Last post on Sep 13, 2011 at 2:30 PM
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#193 of 222 Re: Invoice Sale! [jipster]
Aug 07, 2010 (11:38 am)
Yes, especially if they are not disclosed up front. Every car I have bought I reduced the total price I offered by the amount of the doc fee. And I do recommend shoppers focus on the bottom line.
#194 of 222 Re: Invoice Sale! [jwilliams2]
Aug 07, 2010 (11:49 am)
Absolutely nothing deceptive about it from the manufacturer
If it (Louisville Assesment fee) is an advertising fee... why not call it an advertising fee? I'd say it's because most people feel paying extra in advertising is just another way to squeeze money from the customer. Advertising is a normal cost associated in running a business. It should be included in the invoice price. But, right or wrong in charging the advertising fee... it is deceptive.
#195 of 222 Re: Invoice Sale! [jipster]
by kyfdx HOST
Aug 07, 2010 (12:20 pm)
It's the dealer's invoice from the manufacturer... If they changed it from the actual invoice, then that would be shady, right? They said they are selling for invoice... Then, they show you the actual invoice... It's not their fault what is printed on it.... or, that it doesn't agree with what Edmunds reports...
They know what (Louisville Assessment fee) means.. the document wasn't designed for the consumer.. And, they aren't charging an advertising fee... They are charging dealer invoice..
I really don't see anything deceptive about it, at all.... They are charging invoice, and they show you the invoice... Not their fault that the consumer might have a preconcieved notion of what their invoice might be..
Plus, if you are using the jipst method, they'll come crawling around with a cheaper price, eventually, anyway..
#196 of 222 Re: Invoice Sale! [kyfdx]
Aug 07, 2010 (12:38 pm)
I suppose. It is annoying after listening to so many "but you don't haggle on the price of a refrigerator" (even though a lot of folks do) and such it strikes me that I've never paid an advertising fee on a refrigerator either. I'm sorry but advertising fees only strike me as a way to advertise one price and actually sell at another. It's not classic bait and switch but it's in the neighborhood.
#197 of 222 Re: Invoice Sale! [kyfdx]
Aug 07, 2010 (1:50 pm)
Where and how do the Holdbacks figure into the "invoice cost"?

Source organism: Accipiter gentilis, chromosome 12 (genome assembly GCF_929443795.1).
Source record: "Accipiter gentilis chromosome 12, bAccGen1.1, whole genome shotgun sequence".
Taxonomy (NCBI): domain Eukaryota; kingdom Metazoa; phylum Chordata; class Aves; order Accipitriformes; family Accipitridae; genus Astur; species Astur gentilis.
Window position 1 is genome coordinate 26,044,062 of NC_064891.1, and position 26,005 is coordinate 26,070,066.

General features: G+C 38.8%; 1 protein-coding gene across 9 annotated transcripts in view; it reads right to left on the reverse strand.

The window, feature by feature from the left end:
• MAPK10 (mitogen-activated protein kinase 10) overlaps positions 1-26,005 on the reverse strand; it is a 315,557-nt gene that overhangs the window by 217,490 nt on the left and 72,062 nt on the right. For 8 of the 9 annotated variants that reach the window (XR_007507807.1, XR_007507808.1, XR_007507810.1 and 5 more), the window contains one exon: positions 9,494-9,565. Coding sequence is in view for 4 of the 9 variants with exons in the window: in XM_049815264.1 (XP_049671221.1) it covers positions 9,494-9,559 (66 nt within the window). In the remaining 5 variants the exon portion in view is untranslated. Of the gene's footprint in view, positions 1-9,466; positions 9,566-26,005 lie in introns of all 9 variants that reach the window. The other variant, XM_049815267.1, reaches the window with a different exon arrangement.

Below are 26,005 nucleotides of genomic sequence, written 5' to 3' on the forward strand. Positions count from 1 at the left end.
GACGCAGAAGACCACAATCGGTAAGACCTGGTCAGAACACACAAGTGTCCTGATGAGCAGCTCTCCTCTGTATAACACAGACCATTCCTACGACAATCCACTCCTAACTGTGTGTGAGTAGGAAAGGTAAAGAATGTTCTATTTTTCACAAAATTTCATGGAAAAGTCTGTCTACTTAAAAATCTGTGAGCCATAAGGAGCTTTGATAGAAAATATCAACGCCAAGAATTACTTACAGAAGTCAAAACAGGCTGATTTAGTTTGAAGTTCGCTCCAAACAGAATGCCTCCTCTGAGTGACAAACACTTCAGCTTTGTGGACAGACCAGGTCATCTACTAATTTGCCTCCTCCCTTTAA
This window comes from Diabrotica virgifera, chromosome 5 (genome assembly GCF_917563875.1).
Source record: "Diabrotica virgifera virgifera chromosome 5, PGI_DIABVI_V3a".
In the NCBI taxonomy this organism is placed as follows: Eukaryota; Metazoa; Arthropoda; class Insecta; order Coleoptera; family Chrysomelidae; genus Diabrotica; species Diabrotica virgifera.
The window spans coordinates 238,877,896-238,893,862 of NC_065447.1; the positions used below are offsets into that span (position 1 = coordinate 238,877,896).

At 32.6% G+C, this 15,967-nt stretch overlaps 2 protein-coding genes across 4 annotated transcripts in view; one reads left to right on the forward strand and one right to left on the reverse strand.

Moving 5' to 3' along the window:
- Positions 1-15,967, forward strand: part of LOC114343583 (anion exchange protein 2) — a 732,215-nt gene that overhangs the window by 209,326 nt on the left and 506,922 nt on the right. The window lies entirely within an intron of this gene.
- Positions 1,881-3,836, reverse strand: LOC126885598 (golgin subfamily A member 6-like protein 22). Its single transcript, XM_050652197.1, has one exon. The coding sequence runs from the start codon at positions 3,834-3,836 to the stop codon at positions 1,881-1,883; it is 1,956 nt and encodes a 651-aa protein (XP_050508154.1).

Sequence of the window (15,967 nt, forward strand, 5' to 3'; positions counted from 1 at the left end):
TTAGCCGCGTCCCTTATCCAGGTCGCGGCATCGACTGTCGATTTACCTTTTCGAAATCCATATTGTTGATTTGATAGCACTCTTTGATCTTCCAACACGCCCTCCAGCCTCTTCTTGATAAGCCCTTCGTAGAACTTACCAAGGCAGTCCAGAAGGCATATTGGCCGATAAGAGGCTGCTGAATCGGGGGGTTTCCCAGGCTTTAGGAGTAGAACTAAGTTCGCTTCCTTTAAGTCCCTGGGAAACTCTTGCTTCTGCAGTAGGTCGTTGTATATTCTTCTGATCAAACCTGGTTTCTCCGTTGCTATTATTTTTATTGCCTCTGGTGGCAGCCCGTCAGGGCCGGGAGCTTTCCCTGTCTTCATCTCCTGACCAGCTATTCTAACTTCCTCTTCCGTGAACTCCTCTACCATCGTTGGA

#198 of 222 Re: Invoice Sale! [euphonium]
by kyfdx HOST
Aug 07, 2010 (4:01 pm)
Doesn't matter... the dealer pays the invoice cost, not the consumer...
Seriously... I think only Toyota actually includes the holdback as a line item on the invoice.... For all other makes, it's an "off-the-invoice" item that gets credited to the dealer.... probably in aggregate for the month..
#199 of 222 Re: Invoice Sale! [kyfdx]
Aug 07, 2010 (7:04 pm)
Whoa! This discussion is too simplistic. True dealer cost is very hard to establish. I scanned these posts about "invoice" in wonderment. It seemed that most people assumed that the dealer "invoice" was his cost. Then someone mentioned the "holdback" and the host dismissed this rebate to the dealer which can be as high as 2% of the invoice as something that "doesn't matter."
Guys, dealer holdback matters a great deal because it reduces the dealer's cost. Knowing the "invoice" total is simply the tip of the iceburg regarding dealer cost. In addition to holdback rebates , there are factory to dealer incentives (AKA "cash in the trunk"), informal arrangements ("If you can move 5 Impalas, we'll try to help you with an allocation for a 'vette"), etc.
Moreover, wouldn't it be very helpful to know how long the car has been in inventory? A little detective work on the inventory label might be revealing. The Nashua NH BMW dealer still has a brand new, two year old 2009 750li in stock. If I were looking for a 2009 7 Series, I'd almost rather know that rather than his "invoice". The same BMW dealership has a two wheel drive , V12 760L in stock. When I expressed amazement that they would stock such a car in New Hampshire, I was told " We didn't order it. The factory just sent it to us." in a tone of resignation. All in all, a little work can go a long way in establishing a dealer's basis.